Google’s Fuchsia OS is taking over smart displays, now on its second device

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enlarge / Google’s Nest Hub Max is a 10-inch smart display designed to view photos, make video calls, control smart home devices, and access the Google Assistant, among other things. The speakers aren’t the best, though, and there’s no physical shutter for the built-in camera.

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The kingdom of Google’s third major operating system, Fuchsia, is getting a little bigger today. 9to5Google reports that Google has completed the rollout of Fuchsia to the Google Nest Hub Max. Together with the original Nest Hub/Google Home Hub, that puts two of Google’s three smart displays on the new operating system, with the only being the 2nd-generation Nest Hub. The Nest Hub Max is the first device with Fuchsia that Google currently sells – the Home Hub only got Fuchsia after it was discontinued.

The Google Smart Display user interface is: written in Flutter, a Google programming language designed for portability, running on Android, iOS, Fuchsia, and the weird cast platform Nest Hubs typically use. So it’s not correct to describe the UI as “similar” after the OS switch – it’s the exact same code because Flutter runs on almost everything. However, you get a slightly newer code version and it comes with a Bluetooth menu. If you dive into the settings and click ‘about device’ you will see a ‘Fuchsia version’ field with something like ‘6.20211109.1.3166243’.

It’s kind of weird to switch an entire OS to the futuristic, secretive Fuchsia project and then basically show (or say) nothing for it in terms of obvious improvements in performance or security. You can dive into the details of the Fuchsia source code, but it remains a mystery in terms of what practical benefits it brings to consumers. Google never talks about Fuchsia, so not much is known about what exactly Google achieves here.

Smart displays find a good home

Some of this OS switch might just be out of necessity. Google’s smart displays have not traditionally had a strong operating system foundation within the company, so perhaps Fuchsia represents a way for smart displays to get on board with a viable Google platform. The first Google Smart Displays were from third-party manufacturers and they used Android Things, a stripped-down version of Android designed for IoT devices and smart displays. Android Things was discontinued in early 2021, so that is no longer an option for smart displays.

Google’s internal smart displays have made the odd decision to use an offshoot of the Google Cast platform, an operating system originally developed for the Chromecast. Building full touchscreen interaction and a full UI in the Cast OS was a huge change for something that was previously just a video and slideshow receiver, but that’s the plan Google went with. When the actual Chromecast line had to undergo an equally dramatic change with a full UI, it was not done upgraded its own Cast OS and switched to Android TV (now called Google TV) instead.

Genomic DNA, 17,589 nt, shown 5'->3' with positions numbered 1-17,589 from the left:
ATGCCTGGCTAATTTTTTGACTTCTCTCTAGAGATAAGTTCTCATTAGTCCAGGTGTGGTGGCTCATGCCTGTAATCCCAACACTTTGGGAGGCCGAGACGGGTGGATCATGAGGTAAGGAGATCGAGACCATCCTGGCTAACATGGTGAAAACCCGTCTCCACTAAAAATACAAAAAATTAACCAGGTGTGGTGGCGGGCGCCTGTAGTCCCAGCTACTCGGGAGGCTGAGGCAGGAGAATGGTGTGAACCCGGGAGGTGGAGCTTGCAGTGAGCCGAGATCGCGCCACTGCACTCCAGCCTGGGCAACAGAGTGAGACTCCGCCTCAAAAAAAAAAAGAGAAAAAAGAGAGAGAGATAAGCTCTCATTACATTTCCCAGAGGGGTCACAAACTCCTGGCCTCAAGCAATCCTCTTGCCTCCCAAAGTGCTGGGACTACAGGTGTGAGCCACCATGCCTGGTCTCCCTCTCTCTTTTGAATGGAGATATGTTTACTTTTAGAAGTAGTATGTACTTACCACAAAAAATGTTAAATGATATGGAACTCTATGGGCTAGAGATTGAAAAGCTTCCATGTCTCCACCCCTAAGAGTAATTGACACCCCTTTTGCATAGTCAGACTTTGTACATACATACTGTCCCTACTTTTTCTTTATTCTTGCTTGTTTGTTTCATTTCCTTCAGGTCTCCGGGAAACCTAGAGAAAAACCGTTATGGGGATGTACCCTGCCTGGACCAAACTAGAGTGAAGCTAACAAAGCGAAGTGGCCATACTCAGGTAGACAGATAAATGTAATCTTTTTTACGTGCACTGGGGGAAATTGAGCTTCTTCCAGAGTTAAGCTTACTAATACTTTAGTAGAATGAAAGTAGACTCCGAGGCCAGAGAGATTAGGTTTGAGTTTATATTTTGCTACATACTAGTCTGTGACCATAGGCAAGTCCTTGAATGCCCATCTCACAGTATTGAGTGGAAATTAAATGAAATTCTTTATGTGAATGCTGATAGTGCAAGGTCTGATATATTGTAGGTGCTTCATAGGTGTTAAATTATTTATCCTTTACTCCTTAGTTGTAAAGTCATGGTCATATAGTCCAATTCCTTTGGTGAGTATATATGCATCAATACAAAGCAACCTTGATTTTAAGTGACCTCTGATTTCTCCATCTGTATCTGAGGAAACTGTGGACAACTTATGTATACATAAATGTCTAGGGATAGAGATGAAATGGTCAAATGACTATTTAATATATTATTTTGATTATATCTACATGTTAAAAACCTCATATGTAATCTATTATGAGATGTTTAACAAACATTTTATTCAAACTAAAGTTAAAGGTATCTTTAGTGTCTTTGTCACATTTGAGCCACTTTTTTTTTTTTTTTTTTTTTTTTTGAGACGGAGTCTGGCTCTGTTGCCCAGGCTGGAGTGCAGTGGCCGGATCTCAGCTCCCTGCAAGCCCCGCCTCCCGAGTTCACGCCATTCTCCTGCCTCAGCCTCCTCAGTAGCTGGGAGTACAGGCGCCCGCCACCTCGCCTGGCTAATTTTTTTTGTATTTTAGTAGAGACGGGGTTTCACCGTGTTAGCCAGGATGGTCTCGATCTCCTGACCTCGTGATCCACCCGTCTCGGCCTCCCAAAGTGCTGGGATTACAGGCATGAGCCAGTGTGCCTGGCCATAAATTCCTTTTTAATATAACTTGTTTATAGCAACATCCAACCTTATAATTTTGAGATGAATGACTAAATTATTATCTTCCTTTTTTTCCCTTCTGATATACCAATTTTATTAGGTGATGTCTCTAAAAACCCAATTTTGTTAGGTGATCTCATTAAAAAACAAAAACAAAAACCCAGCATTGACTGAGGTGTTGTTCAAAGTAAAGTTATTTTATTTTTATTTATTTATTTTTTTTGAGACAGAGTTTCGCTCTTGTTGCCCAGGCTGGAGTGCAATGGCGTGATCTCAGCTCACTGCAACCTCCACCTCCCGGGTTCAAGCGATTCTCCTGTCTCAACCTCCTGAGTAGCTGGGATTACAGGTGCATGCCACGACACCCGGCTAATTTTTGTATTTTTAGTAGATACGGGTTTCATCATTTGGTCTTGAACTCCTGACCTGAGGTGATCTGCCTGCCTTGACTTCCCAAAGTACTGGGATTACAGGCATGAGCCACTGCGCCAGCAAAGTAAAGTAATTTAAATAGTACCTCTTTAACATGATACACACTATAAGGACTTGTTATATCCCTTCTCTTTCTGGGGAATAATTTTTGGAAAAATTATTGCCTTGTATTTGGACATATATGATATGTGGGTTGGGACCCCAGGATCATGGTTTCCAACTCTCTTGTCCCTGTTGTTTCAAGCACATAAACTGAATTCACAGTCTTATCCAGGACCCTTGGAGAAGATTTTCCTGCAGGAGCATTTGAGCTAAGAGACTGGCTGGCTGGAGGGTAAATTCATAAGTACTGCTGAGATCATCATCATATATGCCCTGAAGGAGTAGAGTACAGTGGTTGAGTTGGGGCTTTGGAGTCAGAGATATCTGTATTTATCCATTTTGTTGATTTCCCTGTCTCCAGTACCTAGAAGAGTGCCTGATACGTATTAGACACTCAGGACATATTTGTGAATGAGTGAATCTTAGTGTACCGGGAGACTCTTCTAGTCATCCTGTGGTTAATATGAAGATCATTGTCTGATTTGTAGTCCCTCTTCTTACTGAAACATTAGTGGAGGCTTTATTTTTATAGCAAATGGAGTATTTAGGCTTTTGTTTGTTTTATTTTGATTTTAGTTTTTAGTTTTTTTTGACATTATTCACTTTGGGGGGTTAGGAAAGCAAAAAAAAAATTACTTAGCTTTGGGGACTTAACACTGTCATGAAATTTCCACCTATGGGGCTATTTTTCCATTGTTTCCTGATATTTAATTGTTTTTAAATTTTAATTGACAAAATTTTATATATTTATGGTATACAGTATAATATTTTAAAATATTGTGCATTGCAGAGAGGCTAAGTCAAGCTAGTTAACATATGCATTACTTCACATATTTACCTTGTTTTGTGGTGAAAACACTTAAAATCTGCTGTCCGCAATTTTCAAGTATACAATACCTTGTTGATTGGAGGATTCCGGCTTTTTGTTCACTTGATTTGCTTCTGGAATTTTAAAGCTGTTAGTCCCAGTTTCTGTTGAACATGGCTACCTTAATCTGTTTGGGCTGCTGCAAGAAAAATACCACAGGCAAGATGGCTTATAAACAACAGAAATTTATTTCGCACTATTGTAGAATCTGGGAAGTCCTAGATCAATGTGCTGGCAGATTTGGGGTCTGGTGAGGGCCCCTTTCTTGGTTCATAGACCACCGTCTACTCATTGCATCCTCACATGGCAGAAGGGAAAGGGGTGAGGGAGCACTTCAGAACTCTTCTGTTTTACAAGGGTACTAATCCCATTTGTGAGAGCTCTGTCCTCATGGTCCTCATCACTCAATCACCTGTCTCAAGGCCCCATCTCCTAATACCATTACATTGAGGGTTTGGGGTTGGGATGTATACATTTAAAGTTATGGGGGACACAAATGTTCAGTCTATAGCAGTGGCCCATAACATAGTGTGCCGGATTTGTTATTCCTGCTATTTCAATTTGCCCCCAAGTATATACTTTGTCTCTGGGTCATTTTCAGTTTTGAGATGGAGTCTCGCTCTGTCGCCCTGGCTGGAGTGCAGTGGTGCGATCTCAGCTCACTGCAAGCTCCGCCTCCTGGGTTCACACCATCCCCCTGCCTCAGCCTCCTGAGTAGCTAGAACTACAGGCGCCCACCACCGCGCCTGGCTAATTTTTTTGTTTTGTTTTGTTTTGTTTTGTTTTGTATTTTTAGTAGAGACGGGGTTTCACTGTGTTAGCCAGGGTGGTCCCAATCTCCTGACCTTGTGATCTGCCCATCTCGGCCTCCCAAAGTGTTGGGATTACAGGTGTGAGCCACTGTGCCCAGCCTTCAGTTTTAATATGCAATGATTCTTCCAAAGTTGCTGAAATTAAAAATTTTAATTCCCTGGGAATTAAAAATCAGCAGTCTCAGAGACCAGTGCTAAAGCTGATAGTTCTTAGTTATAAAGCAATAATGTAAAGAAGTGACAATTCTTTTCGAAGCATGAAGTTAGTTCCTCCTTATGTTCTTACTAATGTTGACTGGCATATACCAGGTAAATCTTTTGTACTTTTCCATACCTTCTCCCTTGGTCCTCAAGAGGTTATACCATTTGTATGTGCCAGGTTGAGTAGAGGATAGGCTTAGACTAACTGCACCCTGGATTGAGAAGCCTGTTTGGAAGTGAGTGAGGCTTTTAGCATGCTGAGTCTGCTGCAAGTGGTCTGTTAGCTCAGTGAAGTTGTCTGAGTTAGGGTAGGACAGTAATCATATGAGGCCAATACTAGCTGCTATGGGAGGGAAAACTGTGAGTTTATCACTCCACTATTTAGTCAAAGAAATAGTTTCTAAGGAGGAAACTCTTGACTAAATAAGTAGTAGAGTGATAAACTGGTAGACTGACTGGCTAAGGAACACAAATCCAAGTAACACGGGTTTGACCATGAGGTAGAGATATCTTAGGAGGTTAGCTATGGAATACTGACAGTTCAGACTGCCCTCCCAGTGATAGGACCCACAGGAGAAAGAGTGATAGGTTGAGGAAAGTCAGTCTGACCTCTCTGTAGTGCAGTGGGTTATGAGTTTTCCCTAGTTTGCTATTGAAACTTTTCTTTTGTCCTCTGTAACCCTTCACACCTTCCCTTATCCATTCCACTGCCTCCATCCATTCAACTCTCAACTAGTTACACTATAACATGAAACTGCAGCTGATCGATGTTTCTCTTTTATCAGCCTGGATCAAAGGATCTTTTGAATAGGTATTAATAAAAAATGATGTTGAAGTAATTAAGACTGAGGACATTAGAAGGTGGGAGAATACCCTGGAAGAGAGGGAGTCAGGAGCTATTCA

Does the Cast OS have a future at Google? It doesn’t look like the product’s original hardware, the Chromecast, will want much to do with it in the future. If Google wants to compete with Roku, that means even the cheapest Chromecast has to run full Android TV and have a remote. Android TV still has all the simplicity benefits of a Chromecast: you can just fire media at it with a single press of the phone button, but it also adds installable media apps and games. If the Chromecast abandons its eponymous OS, the only things that will support Cast OS are smart speakers. Cast OS could die out completely, or it could be scaled down to just be a zero user interface, embedded smart speaker operating system.

Fuchsia is interesting because it is one of the few operating systems that is not based on Linux. The kernel is called “Zircon” and the Fuchsia project describes itself as “a new open source operating system created from the kernel at Google to meet the needs of today’s growing ecosystem of connected devices.” Fuchsia originally claimed it would one day work on smart screens, speakers, laptops and smartphones, but as shown above, the operating system roadmap on the fringes of Google can change very often. It’s hard to imagine a project bringing down Android or Chrome OS, but Google isn’t afraid of product duplication.


The Valley Voice
The Valley Voicehttp://thevalleyvoice.org
Christopher Brito is a social media producer and trending writer for The Valley Voice, with a focus on sports and stories related to race and culture.

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